CRANDON - Parents know a bored kid is a kid who's more likely to get into trouble.
When they're little, that means drawing on the walls, crossing the street, and eating too much candy.
But as kids get older, getting into trouble can be dangerous for them and the community.
4-H programs around the country keep kids busy with farming and agriculture programs.
But UW-Extension is sponsoring a new Mole Lake 4-H program.
This one will get kids on the right track by getting them to the race track.
Kids who join Mole Lake 4-H will build and race their own cars at R.C. Havok race track in Crandon.
Adults will mentor them during the process.
Coordinator Richard Ackley hopes those relationships will help kids make the right choices.
"Juvenile deliquency is a potential problem, and we are taking an aggressive step to start now," Ackley said. "We know children ages 10 through 17 are in their critical years, and if they don't get proper mentoring from adults, they may go an alternate route, and we want to make sure they stay on the right track, and our kids are our future."
Ackley is also thinking about the kids' futures.
The relationships they'll build at 4-H are important, but so are the technical skills.
"The electronics is important because when you build your own race car and you maintain it, you may choose a career in robotics when you move on in life," he said. "We're going to help these kids get started now in understanding what robotics is all about."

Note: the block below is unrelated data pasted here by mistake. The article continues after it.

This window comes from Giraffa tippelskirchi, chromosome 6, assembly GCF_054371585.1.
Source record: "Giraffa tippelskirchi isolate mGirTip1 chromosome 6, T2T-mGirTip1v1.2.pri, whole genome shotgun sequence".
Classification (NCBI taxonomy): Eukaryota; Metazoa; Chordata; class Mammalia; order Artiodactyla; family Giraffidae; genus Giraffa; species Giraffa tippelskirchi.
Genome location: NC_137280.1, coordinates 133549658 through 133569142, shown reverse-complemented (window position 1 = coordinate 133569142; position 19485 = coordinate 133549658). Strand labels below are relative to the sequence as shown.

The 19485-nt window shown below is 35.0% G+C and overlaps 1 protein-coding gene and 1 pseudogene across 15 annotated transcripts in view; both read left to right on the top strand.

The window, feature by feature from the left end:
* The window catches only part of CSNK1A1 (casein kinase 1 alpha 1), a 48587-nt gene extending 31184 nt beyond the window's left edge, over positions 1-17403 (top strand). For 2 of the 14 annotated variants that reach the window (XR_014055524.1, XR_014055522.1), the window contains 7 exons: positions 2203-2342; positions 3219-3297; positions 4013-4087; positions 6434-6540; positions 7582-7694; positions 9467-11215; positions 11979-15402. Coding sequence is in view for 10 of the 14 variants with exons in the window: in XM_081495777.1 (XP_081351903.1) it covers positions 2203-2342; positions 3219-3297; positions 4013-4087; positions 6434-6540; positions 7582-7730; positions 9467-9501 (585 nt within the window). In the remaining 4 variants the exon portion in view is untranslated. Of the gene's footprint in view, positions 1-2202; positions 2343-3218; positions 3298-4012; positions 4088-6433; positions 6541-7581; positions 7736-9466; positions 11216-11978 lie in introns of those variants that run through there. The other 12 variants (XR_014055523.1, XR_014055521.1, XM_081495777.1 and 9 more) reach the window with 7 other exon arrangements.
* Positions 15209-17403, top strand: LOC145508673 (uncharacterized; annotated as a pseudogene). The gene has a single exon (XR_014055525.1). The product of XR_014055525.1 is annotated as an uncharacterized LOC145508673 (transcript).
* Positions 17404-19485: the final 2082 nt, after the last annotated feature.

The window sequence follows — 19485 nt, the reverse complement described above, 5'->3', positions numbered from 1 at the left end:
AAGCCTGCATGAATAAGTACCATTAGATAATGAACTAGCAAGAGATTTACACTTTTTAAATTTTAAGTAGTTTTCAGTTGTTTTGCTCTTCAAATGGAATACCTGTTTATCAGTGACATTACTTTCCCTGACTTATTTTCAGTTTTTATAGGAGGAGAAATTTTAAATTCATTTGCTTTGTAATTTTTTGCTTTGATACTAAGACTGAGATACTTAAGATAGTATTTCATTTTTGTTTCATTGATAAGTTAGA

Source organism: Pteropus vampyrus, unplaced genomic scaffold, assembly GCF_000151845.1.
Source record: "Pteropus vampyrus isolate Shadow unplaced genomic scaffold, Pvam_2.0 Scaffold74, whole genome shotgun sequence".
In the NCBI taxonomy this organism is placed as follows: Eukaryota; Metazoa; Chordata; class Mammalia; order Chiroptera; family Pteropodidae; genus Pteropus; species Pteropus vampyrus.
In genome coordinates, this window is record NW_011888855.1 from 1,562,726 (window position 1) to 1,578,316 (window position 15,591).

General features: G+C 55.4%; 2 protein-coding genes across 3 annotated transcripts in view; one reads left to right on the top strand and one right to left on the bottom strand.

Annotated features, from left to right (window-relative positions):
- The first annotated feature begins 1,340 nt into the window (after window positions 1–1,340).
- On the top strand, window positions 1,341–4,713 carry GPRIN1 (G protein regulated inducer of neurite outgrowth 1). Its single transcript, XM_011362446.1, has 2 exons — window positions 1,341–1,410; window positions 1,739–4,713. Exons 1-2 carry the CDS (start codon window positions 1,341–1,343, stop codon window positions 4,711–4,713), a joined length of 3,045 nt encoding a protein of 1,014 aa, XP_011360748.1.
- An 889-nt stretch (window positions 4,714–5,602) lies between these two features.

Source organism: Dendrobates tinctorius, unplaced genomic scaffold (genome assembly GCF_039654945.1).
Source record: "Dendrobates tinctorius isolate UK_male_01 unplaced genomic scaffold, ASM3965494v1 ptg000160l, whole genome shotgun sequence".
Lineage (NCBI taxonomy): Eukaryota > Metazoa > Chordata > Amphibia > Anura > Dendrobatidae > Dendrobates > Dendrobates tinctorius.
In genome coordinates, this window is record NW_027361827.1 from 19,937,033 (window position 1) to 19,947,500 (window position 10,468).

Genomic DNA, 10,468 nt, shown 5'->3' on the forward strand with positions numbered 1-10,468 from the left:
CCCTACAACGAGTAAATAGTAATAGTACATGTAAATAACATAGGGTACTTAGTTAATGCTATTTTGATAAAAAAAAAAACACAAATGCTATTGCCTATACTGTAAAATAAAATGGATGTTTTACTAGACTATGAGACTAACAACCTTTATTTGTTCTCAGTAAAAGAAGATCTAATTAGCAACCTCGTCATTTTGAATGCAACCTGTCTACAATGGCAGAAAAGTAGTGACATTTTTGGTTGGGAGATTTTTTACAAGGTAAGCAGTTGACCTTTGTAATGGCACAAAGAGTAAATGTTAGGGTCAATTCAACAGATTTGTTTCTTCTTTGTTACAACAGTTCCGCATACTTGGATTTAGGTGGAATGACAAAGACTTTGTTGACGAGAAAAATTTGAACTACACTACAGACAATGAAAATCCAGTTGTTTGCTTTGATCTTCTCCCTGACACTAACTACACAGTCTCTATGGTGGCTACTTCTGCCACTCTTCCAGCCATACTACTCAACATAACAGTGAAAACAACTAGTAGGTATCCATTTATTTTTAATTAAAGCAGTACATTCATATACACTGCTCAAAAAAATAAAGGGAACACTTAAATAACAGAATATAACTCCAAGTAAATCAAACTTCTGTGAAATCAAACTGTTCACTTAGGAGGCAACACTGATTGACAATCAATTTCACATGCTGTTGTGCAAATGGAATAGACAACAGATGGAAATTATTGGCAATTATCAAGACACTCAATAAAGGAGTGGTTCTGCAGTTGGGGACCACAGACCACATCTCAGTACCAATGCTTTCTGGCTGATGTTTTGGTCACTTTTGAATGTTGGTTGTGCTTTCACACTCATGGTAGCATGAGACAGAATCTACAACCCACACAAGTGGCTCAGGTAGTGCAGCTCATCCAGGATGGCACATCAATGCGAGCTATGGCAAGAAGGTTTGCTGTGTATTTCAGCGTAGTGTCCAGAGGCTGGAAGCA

The group will put together their race cars the second week of June.
There are 15 spots still open.
Sokaogon Chippewa tribal members get sign-up priority, but then anyone is welcome.
You can email Ackley to register at email@example.com.
Ackley eventually plans to add golf, organic gardening, and traditional pow-wow clothing design programs.
RHINELANDER - For the last seven months, salesmen at Rhinelander's Slumberland Furniture worked in a dark, cramped warehouse. After crews tore down the old building on Stevens Street, crews were busy building a new building on the old one's footprint. That work took longer than expected, but the new Slumberland will open Saturday.
Newswatch 12 got a walk-through with the owner and store manager Friday. The new building is 19,000 square feet, offering about 2,000 sq.-ft. more than the old showroom. The new building features a more open layout with raised ceilings.
ANTIGO - Messages of support have been pouring in throughout the state since the prom shooting tragedy in Antigo.
Two Antigo women are continuing to support the community by collecting donations not only for the family of the shooting victim, but for the family of the shooter as well.
You can find a box at the Thirsty Soul in Antigo where people are placing words of encouragement, cash, and gift cards for the Wagner and Cooper families.
Lisa Sennholz is a mother of two Antigo High School students. Her son was at prom the night of the shooting. After that night, Lisa knew that something had to be done.
"My first instinct was to do something, to actually reach out and help in some way," said Sennholz. "And I said, I just feel like we need to ask the community to rally around these families and give support."
Lisa and Diane Kondrath, the owner of the Thirsty Soul, originally just hoped to collect cards of encouragement for both the Cooper family and the Wagner family. Soon, they began to collect gift cards and other monetary donations.
"I am overwhelmed with how many people have come in, and cared for both families equally," said Kondrath.
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